The Blockstack Network stores application data using a storage system called Gaia. Transactional metadata is stored on the Blockstack blockchain and user application data is stored in Gaia storage. Storing data off of the blockchain ensures that Blockstack applications can provide users with high performance and high availability for data reads and writes without introducing central trust parties.
- Understand Gaia in the Blockstack architecture
- User control or how is Gaia decentralized?
- Understand data storage
- Gaia versus other storage systems
Understand Gaia in the Blockstack architecture
The following diagram depicts the Blockstack architecture and Gaia’s place in it:
Blockchains require consensus among large numbers of people, so they can be slow. Additionally, a blockchain is not designed to hold a lot of data. This means using a blockchain for every bit of data a user might write and store is expensive. For example, imagine if an application were storing every tweet in the chain.
Blockstack addresses blockchain performance problems using a layered approach. At the base of the system is a blockchain and the Blockstack Naming System (BNS). The blockchain governs ownership of names (identities) in the system, names such as domain names, usernames, and application names.
Names in Blockstack correspond to routing data in the OSI stack. The routing data is stored in the Atlas Peer Network, the second layer. Every core node that joins the Blockstack Network is able to obtain an entire copy of this routing data. Blockstack uses the routing data to associate names (usernames, domains, and application names) with a particular storage location.
The final layer is the Gaia Storage System. A Gaia system consists of a hub service and storage resource on a cloud software provider such as Azure, DigitalOcean, Amazon EC2, and so forth. Typically the compute resource and the storage resource belong to same cloud vendor. Gaia currently has driver support for S3 and Azure Blob Storage, but the driver model allows for other backend support as well.
Because Gaia stores application and user data off the blockchain, a Blockstack DApp is typically more performant than DApps created on other blockchains. Moreover, users choose where their data lives, and Gaia enables applications to access that user data via a uniform API. When the user logs in, the authentication process gives the application the URL of a Gaia hub, which then writes to storage on behalf of that user.
User control or how is Gaia decentralized?
A Gaia hub runs as a service which writes to data storage. The hub service writes to data storage by requiring a valid authentication token from a requestor. Typically, the hub service runs on a compute resource and the storage itself on separate, dedicated storage resource. Typically, both resources belong to the same cloud computing provider.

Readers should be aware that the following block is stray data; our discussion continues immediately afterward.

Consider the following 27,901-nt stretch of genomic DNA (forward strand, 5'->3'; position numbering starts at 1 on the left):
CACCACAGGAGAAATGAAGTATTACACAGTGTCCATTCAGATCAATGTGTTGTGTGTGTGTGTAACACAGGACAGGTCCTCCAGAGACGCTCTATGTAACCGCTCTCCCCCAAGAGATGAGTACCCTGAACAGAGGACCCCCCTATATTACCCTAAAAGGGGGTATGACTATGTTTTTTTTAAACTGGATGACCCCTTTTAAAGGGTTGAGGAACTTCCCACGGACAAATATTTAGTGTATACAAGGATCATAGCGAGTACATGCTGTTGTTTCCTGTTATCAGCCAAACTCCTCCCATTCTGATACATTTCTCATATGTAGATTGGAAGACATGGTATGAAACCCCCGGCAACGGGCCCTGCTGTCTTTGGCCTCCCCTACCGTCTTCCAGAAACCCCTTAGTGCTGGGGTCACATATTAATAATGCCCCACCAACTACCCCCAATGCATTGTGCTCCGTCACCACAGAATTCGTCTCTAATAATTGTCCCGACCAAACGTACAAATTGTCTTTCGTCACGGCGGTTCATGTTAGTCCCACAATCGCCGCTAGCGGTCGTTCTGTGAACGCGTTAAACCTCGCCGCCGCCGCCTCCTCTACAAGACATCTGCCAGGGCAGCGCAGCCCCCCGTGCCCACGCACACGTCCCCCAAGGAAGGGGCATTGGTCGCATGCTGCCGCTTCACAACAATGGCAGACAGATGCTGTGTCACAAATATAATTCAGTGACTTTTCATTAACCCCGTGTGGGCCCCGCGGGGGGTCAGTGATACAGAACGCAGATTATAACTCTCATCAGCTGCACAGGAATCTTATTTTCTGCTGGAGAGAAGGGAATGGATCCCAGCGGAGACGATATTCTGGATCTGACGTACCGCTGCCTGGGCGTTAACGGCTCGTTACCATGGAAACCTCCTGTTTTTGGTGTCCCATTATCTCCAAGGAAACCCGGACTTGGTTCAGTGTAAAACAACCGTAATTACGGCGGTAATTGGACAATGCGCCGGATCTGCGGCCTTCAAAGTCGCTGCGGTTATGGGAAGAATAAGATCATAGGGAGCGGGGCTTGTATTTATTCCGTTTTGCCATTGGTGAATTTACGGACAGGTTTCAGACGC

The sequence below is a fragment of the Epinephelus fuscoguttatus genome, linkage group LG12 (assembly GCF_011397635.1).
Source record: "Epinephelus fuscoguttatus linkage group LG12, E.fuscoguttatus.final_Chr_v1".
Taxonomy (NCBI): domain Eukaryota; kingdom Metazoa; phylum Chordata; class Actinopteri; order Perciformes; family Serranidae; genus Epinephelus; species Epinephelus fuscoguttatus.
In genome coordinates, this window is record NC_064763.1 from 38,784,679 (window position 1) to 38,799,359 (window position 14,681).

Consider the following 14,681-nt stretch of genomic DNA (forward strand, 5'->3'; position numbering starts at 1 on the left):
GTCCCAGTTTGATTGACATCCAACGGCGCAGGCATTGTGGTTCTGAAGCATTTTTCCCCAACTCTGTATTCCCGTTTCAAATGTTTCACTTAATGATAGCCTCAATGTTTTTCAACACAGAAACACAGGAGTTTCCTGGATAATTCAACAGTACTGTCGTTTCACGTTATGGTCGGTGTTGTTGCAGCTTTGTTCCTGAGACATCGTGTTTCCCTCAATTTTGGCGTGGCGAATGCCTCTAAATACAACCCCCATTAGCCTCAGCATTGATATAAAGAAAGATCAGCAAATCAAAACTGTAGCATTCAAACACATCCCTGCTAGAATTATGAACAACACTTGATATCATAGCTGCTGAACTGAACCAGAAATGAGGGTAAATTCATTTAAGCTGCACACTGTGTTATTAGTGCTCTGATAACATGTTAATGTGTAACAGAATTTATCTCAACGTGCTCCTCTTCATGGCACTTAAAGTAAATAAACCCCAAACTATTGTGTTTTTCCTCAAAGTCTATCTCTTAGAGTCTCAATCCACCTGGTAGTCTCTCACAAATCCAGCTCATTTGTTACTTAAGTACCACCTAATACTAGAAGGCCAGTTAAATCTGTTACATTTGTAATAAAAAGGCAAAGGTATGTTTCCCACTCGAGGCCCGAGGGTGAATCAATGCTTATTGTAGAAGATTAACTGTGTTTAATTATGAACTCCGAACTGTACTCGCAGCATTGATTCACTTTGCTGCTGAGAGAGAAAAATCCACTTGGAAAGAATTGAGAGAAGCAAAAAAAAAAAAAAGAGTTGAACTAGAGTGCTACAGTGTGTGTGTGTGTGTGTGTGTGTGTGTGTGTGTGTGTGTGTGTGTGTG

Gaia’s approach to decentralization focuses on user control of data and its storage. If a user can choose which Gaia hub provider to use, then that choice is all the decentralization required to enable user-controlled applications.
The control of user data lies in the way that user data is accessed.
When an application fetches a file
data.txt for a given user
lookup will follow these steps:
- Fetch the
- Read her profile URL from her
- Fetch Alice’s profile.
- Verify that the profile is signed by
- Read the
https://gaia.alice.org/) out of the profile
- Fetch the file from
alice.id has access to her zonefile, she can change where her profile
is stored. For example, she may do this if the current profile’s service or
storage is compromised. To change where her profile is stored, she changes her
Gaia hub URL to another Gaia hub URL from another hub provider. If Alice has
sufficient compute and storage resources herself, she may run her own Gaia
Storage System and bypass a commercial Gaia hub provider all together.
Applications writing directly on behalf of Alice do not need to perform a lookup. Instead, the Blockstack authentication flow provides Alice’s chosen application root URL to the application. This authentication flow is also within Alice’s control because Alice’s browser must generate the authentication response.
Understand data storage
A Gaia hub stores the written data exactly as given. It offers minimal guarantees about the data. It does not ensure that data is validly formatted, contains valid signatures, or is encrypted. Rather, the design philosophy is that these concerns are client-side concerns.
Client libraries (such as
blockstack.js) are capable of providing these
guarantees. Blockstack used a liberal definition of the end-to-end principle to
guide this design decision.
Gaia versus other storage systems
Here’s how Gaia stacks up against other decentralized storage systems. Features that are common to all storage systems are omitted for brevity.
|User controls where data is hosted||X|
|Data can be viewed in a normal Web browser||X||X|
|Data is read/write||X||X||X|
|Data can be deleted||X||X||X|
|Data can be listed||X||X||X||X||X|
|Deleted data space is reclaimed||X||X||X||X|
|Data lookups have predictable performance||X||X|
|Writes permission can be delegated||X|
|Listing permission can be delegated||X|
|Supports multiple backends natively||X||X|
|Data is globally addressable||X||X||X||X||X|
|Needs a cryptocurrency to work||X||X|
|Data is content-addressed||X||X||X||X||X|